American Surety Co. v. PaulyAnnotate this Case
170 U.S. 133 (1898)
U.S. Supreme Court
American Surety Co. v. Pauly , 170 U.S. 133 (1898)
American Surety Co. v. Pauly (No. 1)
Argued January 6-7, 1898
Decided April 18, 1898
170 U.S. 133
In an action against the maker of a bond, given to indemnify or insure a bank against loss arising from acts of fraud or dishonesty on the part of its cashier, if the bond was fairly and reasonably susceptible of two constructions, one favorable to the bank and the other to the insurer, the former, if consistent with the objects for which the bond was given, must be adopted.
Under the condition of the bond in this case, requiring notice of acts of fraud or dishonesty, the defendant was entitled to notice in writing of any act of the cashier which came to the knowledge of the plaintiff of a fraudulent or a dishonest character as soon as practicable after the plaintiff acquired knowledge, and it is not sufficient to defeat the plaintiff's right of action upon the policy to show that the plaintiff may have had suspicions of dishonest conduct of the cashier; but it was plaintiffs duty, when it came to his knowledge, when he was satisfied that the cashier had committed acts of dishonesty or fraud likely to involve loss to the defendant under the bond, as soon as was practicable thereafter to give written notice to the defendant; though he may have had suspicions of irregularities or fraud, he was not bound to act until he had acquired knowledge of some specific fraudulent or dishonest act that might involve the defendant in liability for the misconduct.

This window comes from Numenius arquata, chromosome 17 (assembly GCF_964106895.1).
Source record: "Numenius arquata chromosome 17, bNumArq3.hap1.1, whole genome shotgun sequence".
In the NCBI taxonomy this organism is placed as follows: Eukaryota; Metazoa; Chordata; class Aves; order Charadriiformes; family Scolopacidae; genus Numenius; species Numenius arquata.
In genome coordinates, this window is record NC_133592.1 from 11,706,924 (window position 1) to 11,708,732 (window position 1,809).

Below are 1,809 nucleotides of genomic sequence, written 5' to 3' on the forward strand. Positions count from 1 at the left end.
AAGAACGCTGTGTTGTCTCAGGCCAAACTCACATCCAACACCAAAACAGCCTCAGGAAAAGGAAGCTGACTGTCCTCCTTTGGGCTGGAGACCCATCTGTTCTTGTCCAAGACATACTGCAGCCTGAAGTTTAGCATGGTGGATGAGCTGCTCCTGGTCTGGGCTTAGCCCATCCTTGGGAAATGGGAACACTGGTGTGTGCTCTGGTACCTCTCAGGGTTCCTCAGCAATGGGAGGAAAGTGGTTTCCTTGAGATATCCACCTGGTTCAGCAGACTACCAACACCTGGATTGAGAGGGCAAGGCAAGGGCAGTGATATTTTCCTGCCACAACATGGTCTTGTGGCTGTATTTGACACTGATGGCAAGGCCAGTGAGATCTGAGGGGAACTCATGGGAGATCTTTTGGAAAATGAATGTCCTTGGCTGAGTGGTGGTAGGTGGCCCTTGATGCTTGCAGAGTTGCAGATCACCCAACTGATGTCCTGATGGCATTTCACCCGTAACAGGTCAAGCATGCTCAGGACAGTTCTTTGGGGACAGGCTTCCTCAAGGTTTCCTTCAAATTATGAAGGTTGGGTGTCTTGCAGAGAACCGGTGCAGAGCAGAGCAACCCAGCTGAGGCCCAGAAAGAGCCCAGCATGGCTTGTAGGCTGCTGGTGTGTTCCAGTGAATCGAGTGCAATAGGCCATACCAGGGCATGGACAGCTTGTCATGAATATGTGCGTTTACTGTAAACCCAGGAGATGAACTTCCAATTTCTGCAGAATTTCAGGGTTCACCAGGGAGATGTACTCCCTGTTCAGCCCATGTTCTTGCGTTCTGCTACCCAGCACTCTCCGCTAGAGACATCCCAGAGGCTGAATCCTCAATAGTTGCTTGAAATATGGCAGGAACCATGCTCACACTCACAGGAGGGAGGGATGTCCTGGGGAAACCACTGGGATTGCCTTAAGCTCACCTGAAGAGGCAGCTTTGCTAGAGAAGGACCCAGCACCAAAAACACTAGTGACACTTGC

When the bank suspended business and the investigation by the examiner commenced, O'Brien ceased to perform the ordinary duties of a cashier, but within the meaning of the bond, he did not retire from, but remained in, the service of the employer during at least the investigation of the bank's affairs and the custody of its assets by the national bank examiner, which lasted until the appointment of a receiver and his qualification. Held that the six months from "the death or dismissal or retirement of the employee from the service of the employer" within which
his fraud or dishonesty must have been discovered in order to hold the company liable did not commence to run prior to the date last named.
The making of a statement as to the honesty and fidelity of an employee of a bank for the benefit of the employ, and to enable the latter to obtain a bond insuring his fidelity, was no part of the ordinary routine business of a bank president, and there was nothing to show that, by any usage of this particular bank, such function was committed to its president.
The presumption that an agent informs his principal of that which his duty and the interests of his principal require him to communicate does not arise where the agent acts or makes declarations not in execution of any duty that he owes to the principal, nor within any authority possessed by him, but to subserve simply his own personal ends or to commit some fraud against the principal, and in such cases the principal is not bound by the acts or declarations of the agent unless it be proved that he had at the time actual notice of them, or, having received notice of them, failed to disavow what was assumed to be said and done in his behalf.
When an agent has, in the course of his employment, been guilty of am actual fraud contrived and carried out for his own benefit, by which he intended to defraud and did defraud his own principal or client, as well as perhaps the other party, and the very perpetration of such fraud involved the necessity of his concealing the facts from his own client, then under such circumstances, the principal is not charged with constructive notice of facts known by the attorney and thus fraudulently concealed.
The case is stated in the opinion.
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